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STRATEGOS ARISTOS: Ancient Wargaming Resources


This site belongs to Jonathan Lim.
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If Tom Beard is out there: You're responsible for all this!!! ;)

Like a line of mindless steel beings, the legions of Rome array for battle. Unconquerable. Disciplined. Their highly-polished steel armour glitters unbearably in the British summer sun. They hold their decorated rectagular shields and their carefully wrought javelins at precise angles, their discipline beaten into them by harsh centurions. They advance, their bright red tunics flapping in time with their steady, steady march, merciless, unstoppable...

No, it's not a Hollywood film epic. It is a hobby that has spread over the whole world. It is the hobby of miniature wargaming.

What is miniature wargaming? For those of you who don't know, it is a simulation of historical battles, or a representation of fantasy-world battles, using painted miniatures on a miniature representation of terrain.

While this may sound fairly trite, actually seeing a real wargame, or pictures of them, will show you that it is quite a spectacle. Imagine, if you will, hundreds of intricately sculptured miniatures, painted according to scrupulous research, lined in neat rows, standing amongst miniature trees, hedges, rolling hills, quiet streams; imagine being able to "become" an ancient general for a day, moving your troops according to ancient battle-tactics, pitting your skill against a determined opponent, trying to anticipate every maneuver...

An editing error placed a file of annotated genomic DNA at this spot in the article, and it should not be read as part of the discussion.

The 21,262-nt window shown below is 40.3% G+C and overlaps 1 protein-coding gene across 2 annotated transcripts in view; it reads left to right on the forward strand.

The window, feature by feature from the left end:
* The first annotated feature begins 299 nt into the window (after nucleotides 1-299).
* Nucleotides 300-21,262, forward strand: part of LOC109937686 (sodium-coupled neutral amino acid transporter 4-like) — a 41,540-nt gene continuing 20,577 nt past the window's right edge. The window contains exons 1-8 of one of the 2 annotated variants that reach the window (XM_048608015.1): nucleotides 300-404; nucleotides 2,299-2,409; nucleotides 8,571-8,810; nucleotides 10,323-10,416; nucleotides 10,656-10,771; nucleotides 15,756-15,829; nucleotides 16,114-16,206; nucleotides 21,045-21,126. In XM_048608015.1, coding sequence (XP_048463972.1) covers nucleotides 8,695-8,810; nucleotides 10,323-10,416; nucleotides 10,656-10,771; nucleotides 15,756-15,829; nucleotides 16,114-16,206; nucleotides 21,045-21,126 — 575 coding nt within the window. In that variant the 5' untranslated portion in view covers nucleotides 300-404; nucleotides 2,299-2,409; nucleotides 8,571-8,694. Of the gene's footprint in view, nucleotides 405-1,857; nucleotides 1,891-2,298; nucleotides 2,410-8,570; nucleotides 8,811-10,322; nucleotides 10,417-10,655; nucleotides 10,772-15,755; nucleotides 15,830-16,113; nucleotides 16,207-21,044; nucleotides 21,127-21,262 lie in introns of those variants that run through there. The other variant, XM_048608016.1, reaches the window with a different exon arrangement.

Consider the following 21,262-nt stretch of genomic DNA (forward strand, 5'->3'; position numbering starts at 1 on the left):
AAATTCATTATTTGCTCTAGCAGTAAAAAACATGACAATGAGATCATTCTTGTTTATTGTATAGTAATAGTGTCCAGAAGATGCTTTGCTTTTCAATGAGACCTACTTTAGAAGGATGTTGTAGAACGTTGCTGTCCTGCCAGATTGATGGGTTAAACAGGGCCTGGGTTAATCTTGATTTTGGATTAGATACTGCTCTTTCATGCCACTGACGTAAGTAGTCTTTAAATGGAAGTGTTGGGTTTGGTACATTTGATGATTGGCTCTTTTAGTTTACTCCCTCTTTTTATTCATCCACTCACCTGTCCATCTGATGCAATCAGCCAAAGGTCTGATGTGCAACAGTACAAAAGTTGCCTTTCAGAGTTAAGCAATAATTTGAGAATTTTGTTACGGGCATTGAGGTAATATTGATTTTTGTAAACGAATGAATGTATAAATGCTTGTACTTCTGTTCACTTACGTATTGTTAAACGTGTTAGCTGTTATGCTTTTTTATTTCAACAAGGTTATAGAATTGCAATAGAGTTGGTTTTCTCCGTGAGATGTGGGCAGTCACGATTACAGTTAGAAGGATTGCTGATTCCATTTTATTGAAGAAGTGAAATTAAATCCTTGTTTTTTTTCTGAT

Yes, I am an ancients wargamer. There are, however, many other periods that may be gamed - in fact, every period of history, down to the East Timor crisis (say), or the Fijian coup, may be wargamed. For the young, (like me), fantasy wargaming is a flourishing and quite beautiful sub-hobby of itself. Imagine Rebel troops in a shootout with Imperial Stormtroopers in a galaxy far, far away...

Why miniatures? Why not computer wargames? Having played, and enjoyed, many computer wargames over the years (like Red Alert!), I can honestly say that miniature wargaming is more fun, and, surprisingly, looks a lot nicer. This may sound silly in a world of whizzy computer graphics, but a nicely painted miniature army knocks down even Starcraft and Age of Empires. If you don't believe me...visit a Games Workshop store!

Is miniature wargaming expensive? If you are a Games Workshop fan (or ex-fan) you would say "yes". But, really, most miniatures cost around half that of a Games Workshop miniature or less. Besides which, you can make savings everywhere. For instance, my latest army, of Ancient Romans, cost me a mere $30 (Australian) and is taking me only a few days to paint. This is because I have opted to use plastics, which cost almost nothing. Many other savings may be made - this is a hobby that thrives on scraps and garbage for raw material. _All_ of my scenery (hills and trees) are made of garbage (and look very nice, too). No matter how wealthy or impoverished (like me) you are, you can wargame.

What about rules, I hear you ask? Well, most rules nowadays allow swift, fun battles that require a minimum of dice rolling, bookkeeping and arguments, and a maximum of skill and tactics! If only computer wargames were this user-friendly!

So, without further ado, welcome to this website, and may you roll sixes!

This Website was fully launched today! 18/6/00.

Currently it contains:
-Home page
-Small photo gallery
-Three essays on Ancient Warfare.

Soon to come (within a week, I hope):

-more Ancient Warfare essays (about 5 more)
-large collection of painting tips, army notes, as shown in the DBA Resource page (thanks to Chris Brantley for allowing me to transfer this material to my own website!)
-Promotional page for my WARGAMES PAINTING SERVICE
-Huge numbers of pictures, when my scanner starts working!

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Cat in needlepoint; Actual size=180 pixels wide

Alexander the Great, as depicted on a mosaic. Alexander, who conquered most of the known world by 323 BC, was the quintissential Strategos Aristos (Best General).

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